Through the Looking Glass Children's Book Reviews

Betsy and the Emperor

Betsy and the Emperor

Staton Rabin
Historical Fiction
For ages 10 and up
Simon and Schuster, 2004   ISBN: 978-0689858802

When Betsy comes home to the island of Elba she is delighted to finally be free of the horrid boarding school where she spent many quite unpleasant months. Her parents hope that the school has done its duty and turned their daughter into a young lady. Alas, Betsy still has a will of her own, and she is still very unladylike in her behavior, her thoughts, and her actions.

Before she even has time to fully settle in, Betsy finds herself in the middle of a very bizarre situation. The powers that be have decided that Betsy’s family are to take in a most controversial house guest and it is not long before Betsy, despite herself, is becoming friends with that most notorious of despots, Napoleon Bonaparte. The famous general and the fourteen year old girl find that they have much in common and Betsy cannot help liking the odd little man who loves children and who has a very unpredictable temper. She soon finds herself wishing that she could help Napoleon and she deplores the way in which he is being treated by his English captors. If only there was something she could do to help.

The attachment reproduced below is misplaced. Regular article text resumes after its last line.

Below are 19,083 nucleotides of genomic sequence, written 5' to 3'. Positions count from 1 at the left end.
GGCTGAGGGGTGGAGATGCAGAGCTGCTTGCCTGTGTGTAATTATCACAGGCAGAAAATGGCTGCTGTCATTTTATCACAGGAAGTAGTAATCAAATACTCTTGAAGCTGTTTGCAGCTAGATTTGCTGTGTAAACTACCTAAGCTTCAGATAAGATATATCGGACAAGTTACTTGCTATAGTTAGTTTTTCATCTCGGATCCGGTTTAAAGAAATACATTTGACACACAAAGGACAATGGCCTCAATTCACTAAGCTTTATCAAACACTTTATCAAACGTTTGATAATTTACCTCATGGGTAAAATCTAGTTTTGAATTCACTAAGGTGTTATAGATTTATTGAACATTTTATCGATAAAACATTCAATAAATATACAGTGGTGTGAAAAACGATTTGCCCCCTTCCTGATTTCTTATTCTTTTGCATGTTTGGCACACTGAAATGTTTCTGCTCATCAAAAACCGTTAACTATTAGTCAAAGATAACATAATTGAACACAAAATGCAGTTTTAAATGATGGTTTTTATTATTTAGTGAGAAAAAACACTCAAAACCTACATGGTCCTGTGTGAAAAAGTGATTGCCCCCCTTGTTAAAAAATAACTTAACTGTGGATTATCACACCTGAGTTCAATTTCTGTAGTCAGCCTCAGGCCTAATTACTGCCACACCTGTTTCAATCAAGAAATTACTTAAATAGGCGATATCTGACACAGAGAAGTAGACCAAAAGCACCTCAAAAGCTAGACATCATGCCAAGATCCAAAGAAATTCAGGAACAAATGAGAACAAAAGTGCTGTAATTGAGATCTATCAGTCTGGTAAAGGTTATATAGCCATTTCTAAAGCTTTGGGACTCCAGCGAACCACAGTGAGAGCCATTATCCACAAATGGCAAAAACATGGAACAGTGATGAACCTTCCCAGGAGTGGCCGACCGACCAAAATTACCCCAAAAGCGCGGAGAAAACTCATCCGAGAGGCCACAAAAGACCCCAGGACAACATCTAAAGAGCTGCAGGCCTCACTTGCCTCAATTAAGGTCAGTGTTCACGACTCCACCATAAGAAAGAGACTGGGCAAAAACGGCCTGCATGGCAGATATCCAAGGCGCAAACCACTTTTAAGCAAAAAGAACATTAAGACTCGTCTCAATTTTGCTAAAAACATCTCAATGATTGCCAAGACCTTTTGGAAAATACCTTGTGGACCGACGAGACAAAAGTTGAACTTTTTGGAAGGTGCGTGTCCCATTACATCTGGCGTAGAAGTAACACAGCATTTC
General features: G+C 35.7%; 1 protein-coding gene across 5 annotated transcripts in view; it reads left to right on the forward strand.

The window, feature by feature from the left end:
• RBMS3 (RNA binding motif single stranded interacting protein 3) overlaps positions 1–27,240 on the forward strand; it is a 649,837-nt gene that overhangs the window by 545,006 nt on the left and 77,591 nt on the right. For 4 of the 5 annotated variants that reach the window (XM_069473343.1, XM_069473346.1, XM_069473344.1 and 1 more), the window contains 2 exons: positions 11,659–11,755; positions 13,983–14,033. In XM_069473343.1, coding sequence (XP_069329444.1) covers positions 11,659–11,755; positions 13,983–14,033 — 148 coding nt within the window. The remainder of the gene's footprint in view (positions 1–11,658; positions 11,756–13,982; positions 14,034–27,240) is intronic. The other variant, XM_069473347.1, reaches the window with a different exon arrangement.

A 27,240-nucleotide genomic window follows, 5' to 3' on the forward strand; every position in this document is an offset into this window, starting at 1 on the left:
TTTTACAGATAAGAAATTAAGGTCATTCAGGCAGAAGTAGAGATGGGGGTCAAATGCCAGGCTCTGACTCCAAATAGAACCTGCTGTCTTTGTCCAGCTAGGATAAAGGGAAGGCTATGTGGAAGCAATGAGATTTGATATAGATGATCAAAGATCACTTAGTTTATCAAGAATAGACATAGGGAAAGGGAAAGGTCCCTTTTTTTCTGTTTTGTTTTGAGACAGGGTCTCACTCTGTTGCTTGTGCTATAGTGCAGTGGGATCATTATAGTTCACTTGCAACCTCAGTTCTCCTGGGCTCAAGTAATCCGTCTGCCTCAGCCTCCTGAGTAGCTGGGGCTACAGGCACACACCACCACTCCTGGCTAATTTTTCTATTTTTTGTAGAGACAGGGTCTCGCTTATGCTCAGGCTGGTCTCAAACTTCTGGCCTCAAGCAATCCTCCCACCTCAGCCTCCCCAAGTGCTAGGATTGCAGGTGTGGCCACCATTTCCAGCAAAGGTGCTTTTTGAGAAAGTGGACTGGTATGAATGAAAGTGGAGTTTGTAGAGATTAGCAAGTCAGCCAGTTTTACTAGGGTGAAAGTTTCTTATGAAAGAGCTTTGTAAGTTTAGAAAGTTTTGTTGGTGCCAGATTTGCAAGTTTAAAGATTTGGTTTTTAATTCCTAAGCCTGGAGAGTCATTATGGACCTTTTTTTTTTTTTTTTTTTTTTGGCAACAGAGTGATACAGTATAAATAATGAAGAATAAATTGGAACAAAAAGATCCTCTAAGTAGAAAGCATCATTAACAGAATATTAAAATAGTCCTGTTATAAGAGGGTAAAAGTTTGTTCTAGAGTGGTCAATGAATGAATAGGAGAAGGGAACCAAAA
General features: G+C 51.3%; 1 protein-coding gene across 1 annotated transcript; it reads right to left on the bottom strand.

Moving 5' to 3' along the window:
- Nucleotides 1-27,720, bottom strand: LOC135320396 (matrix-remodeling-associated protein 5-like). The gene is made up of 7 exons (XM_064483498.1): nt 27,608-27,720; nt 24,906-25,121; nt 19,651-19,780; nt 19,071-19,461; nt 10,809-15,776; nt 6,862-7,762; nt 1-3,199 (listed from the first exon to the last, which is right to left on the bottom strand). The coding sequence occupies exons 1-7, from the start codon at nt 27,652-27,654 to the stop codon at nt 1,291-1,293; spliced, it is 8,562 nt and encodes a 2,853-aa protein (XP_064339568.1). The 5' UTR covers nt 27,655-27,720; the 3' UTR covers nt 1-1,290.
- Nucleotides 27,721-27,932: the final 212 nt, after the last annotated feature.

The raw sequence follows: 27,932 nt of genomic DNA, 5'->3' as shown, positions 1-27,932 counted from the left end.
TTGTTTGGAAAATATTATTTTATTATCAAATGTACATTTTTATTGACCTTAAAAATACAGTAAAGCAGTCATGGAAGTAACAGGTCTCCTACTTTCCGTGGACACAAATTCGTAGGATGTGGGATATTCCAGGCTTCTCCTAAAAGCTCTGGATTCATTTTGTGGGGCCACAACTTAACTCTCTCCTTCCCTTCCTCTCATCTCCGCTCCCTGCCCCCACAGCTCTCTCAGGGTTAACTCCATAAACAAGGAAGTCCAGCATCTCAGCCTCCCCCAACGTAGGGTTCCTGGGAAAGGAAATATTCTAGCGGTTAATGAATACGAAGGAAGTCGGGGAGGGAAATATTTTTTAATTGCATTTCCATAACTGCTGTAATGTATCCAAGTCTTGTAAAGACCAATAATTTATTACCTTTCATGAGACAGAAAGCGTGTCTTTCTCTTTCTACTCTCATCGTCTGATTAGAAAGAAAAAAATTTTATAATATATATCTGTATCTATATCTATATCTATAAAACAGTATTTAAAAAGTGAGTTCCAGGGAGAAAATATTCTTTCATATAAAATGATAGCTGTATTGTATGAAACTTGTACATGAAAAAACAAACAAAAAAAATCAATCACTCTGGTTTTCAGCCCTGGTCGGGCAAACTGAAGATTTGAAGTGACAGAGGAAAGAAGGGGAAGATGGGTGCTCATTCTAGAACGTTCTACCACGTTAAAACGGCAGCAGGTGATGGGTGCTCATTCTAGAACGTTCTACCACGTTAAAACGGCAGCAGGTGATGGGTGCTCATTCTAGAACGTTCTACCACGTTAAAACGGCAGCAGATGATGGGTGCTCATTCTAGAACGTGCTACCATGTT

With great skill and a wonderful understanding of the humor that lies in so much of what we do, the author of this excellent piece of historical fiction has created a bittersweet novel full of vibrant and loveable characters. Along with Betsy we find ourselves liking Napoleon Bonaparte and wishing that there was some way to free him from his prison. The reader will find an excellent section at the back of the book which clarifies how much of Betsy’s story is true and which describes Bonaparte’s real imprisonment on the island of St. Helena.